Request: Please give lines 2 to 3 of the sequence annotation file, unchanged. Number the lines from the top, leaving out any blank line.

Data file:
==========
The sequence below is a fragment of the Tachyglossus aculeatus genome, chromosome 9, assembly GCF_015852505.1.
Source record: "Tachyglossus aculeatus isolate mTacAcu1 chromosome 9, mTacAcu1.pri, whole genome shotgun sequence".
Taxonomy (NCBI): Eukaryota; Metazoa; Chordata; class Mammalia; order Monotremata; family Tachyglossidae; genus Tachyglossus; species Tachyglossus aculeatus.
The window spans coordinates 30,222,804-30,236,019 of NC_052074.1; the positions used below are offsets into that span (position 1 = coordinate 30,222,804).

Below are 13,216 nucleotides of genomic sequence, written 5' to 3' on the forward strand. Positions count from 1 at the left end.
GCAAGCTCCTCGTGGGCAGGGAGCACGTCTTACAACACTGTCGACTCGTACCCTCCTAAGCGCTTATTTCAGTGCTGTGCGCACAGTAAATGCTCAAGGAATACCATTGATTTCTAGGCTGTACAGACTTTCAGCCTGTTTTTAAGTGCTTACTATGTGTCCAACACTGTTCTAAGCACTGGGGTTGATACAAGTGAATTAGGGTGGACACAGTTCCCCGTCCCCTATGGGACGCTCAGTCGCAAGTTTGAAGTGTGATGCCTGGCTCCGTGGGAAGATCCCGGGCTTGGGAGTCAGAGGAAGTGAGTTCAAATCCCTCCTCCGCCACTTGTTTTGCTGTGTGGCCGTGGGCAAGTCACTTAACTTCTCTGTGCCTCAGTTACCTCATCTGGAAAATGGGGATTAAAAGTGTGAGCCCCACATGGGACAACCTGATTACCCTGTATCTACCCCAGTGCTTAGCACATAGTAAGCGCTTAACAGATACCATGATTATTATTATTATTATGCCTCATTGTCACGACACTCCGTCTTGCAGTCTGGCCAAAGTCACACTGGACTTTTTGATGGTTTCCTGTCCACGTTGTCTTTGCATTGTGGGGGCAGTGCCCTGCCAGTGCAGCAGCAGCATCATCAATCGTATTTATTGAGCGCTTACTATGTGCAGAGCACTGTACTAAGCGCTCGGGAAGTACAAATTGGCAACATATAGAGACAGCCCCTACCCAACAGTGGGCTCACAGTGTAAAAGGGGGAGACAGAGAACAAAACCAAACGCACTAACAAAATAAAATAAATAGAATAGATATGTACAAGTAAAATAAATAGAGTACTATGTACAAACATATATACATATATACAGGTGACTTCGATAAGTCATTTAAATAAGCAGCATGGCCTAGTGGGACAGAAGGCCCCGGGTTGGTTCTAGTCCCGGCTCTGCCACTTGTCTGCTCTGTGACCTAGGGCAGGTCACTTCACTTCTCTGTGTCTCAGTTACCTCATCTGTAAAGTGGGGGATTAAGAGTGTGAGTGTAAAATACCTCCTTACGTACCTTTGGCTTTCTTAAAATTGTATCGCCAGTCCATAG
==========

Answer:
Source record: "Tachyglossus aculeatus isolate mTacAcu1 chromosome 9, mTacAcu1.pri, whole genome shotgun sequence".
Taxonomy (NCBI): Eukaryota; Metazoa; Chordata; class Mammalia; order Monotremata; family Tachyglossidae; genus Tachyglossus; species Tachyglossus aculeatus.